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Rare Chinese Characters You May Want To Know

Chinese is a complex language because of its complex characters. We have collected some characters for you that are rare Chinese characters. These are described below:

#1: biáng

This Chinese character is pronounced as biáng, is made up of 56 strokes, which for biángbiángmiàn (Biang Biang  Noodles: a type of noodles popular in China’s Shanxi province).

Biángbiáng noodles touted as one of the “ten strange wonders of Shanxi, are described as being like a belt, due to their thickness and length. The noodle is broad and hand-made and is topped with lots of red hot peppers for the cold winter in Shanxi. This noodle was a poor-man’s meal in the countryside, but has recently become popular in trendy restaurants due to its weird character name.

The Chinese character “biáng” is one of the most complex and rare Chinese characters in contemporary usage, although the character is not found in modern dictionaries. It cannot be entered into computers either.


#2: cuàn

爨底下 (cuàn dǐ xia) is a village, located in the modern day Mentou District of Beijing .Known for its well preserved  Ming (1368-1644) and Qing dynasty (1644-1911) courtyard homes, is one of the best preserved in China. There  are about 500 courtyard houses with delicate gate piers as well as distinctive screen walls, along with the stone,  wood and brick carvings, reflecting typical ancient Chinese architecture.

The first character “爨” (cuàn) in this village’s name is one of the most stroke-intensive characters in the Chinese dictionary. At 30 strokes, it may leave you amused to know this hieroglyph simply means ‘the stove’ and the villagers named it ‘ cuàn dǐ xia ‘ with the implication being, of a shelter to keep away the severe cold as well as the scourge of war.

This character “爨” (cuàn) is rarely used today and has no simplified form. It is said to be the most complex and interesting associative-compound character.

#3: Náng

馕 (Náng) 25 strokes, it is a Xinjiang-style bread of the Uighurs, a Moslem Chinese ethnic minority, in China’s northwest. 馕 (Náng) tastes best when it is straight out of the oven.

Xinjiang-style bread of the Uighurs

#4: píxiū

貔貅 (píxiū) is one of the best Feng Shui items to be placed at home or in the office to bring in and enhance fortune, ward off evil, prevent catastrophes and guard the place. It is also being carried on the body for personal protection and luck enhancement too. Many Fengshui masters know the effectiveness of the 貔貅 (píxiū), thus, they often advice their clients to place one at the home or office to enhance the luck and protect the premise.

best Feng Shui item in China

#5: 饕餮 Tāotiè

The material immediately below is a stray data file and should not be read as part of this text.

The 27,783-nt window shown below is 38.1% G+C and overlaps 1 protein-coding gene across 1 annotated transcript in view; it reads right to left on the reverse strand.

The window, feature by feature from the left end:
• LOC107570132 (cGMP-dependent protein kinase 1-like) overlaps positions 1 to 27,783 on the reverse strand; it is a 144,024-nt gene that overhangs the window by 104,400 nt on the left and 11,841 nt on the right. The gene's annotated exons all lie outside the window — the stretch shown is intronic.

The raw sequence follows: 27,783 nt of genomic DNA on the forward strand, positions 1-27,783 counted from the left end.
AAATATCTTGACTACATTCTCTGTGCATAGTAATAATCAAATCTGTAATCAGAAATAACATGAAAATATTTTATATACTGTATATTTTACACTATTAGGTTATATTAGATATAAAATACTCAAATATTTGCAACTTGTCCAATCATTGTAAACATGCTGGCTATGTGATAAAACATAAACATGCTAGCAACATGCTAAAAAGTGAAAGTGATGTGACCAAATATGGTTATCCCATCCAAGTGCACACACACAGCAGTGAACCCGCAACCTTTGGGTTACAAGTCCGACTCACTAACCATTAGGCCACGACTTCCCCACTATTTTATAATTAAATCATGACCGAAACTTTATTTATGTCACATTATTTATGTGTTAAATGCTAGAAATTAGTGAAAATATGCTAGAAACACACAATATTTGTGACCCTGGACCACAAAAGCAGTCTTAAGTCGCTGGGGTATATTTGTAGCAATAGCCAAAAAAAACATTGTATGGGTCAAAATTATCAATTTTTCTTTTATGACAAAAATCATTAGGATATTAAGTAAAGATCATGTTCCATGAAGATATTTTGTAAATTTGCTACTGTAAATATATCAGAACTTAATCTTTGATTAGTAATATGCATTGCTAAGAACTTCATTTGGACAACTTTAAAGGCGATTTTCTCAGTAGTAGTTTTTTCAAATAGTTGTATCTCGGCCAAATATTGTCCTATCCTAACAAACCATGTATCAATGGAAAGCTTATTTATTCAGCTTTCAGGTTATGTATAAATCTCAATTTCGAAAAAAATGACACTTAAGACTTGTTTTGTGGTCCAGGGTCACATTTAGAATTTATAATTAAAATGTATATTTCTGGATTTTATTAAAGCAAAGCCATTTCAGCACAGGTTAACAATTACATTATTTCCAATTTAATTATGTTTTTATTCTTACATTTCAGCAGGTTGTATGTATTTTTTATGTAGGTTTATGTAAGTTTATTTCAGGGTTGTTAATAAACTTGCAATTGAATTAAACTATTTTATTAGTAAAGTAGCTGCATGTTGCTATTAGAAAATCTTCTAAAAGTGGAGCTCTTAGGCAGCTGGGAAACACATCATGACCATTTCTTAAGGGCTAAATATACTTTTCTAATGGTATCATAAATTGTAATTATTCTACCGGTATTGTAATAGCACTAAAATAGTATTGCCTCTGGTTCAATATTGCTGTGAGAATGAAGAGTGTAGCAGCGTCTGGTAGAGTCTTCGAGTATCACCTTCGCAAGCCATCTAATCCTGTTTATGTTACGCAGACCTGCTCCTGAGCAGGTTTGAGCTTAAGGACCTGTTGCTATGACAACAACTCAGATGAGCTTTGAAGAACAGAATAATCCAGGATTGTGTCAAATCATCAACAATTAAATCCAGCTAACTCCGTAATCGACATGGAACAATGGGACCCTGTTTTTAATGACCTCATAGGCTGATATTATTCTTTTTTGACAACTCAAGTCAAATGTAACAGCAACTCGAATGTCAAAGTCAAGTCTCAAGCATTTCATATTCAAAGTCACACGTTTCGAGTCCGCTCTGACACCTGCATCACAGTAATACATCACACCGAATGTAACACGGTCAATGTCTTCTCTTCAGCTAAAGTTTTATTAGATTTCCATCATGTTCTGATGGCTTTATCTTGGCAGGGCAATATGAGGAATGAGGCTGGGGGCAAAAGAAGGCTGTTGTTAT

饕餮 (Tāo tiè, a mythical ferocious animal), nowadays mainly used in idiom 饕餮盛宴 (Tāotiè shèngyàn) which means gluttonous feast, is used very widely and common.

#6: 齉 nàng

齉 (nàng) has 36 strokes, 齉 (nàng) has 36 strokes, 齉 is actually listed in the “Contemporary Chinese Dictionary”(现代汉语词典), Here’s the example sentence in the dictionary: 他感冒了,说话有点齉鼻儿. (Tā gǎnmàole, shuōhuà yǒudiǎn nàng bír.) (He had a cold, and snuffled when he spoke.)

#7: 龖 dá

龖 (dá) has 32 strokes, the appearance of a dragon walking, This character is the same in both simplified and traditional is not listed in the “Contemporary Chinese Dictionary”(现代汉语词典), though it is seldom used in real life, I should however add it here.

#8:  𪚥 zhé

The Chinese character with most strokes is this one, 𪚥(zhé). This character has four same components and has up to 64 strokes. With so many strokes, what does this character mean? Well, it means to natter, pretty annoying!

Have More Rare Chinese Characters? Share With Us

Above are some of the rare Chinese characters in actual use, do you know anymore really rare ones?

Rita Zhang

Rita is a professional Mandarin teacher, has been teaching more than 8 years. She enjoys digging more about Chinese grammar and culture work and helping more learners. Now she is working at the one-on-one online Chinese school TouchChinese.

This Post Has 6 Comments

    1. Reply to ‘stranger’
      I found this character in my Japanese etymological dictionary. It is a variant form of a similar character and means to hoist or raise up, make conspicuous. I don’t know how or if this meaning is also carried on to the surname. The Chinese (Mandarin) is pronounced jiē.
      I could post a photo of the character and its variant and etymology if that facility existed, or happy to share if email is supplied.

    2. Yes, I do. My mother’s last name is 揭.
      According to the family tree record, this last name is related to a place (jieyang揭阳) in Guangdong province. That place was granted to a general as his fief by the emperor in Han dynasty (about 2000 years ago). The emperor also changed the last name of the general to 揭.

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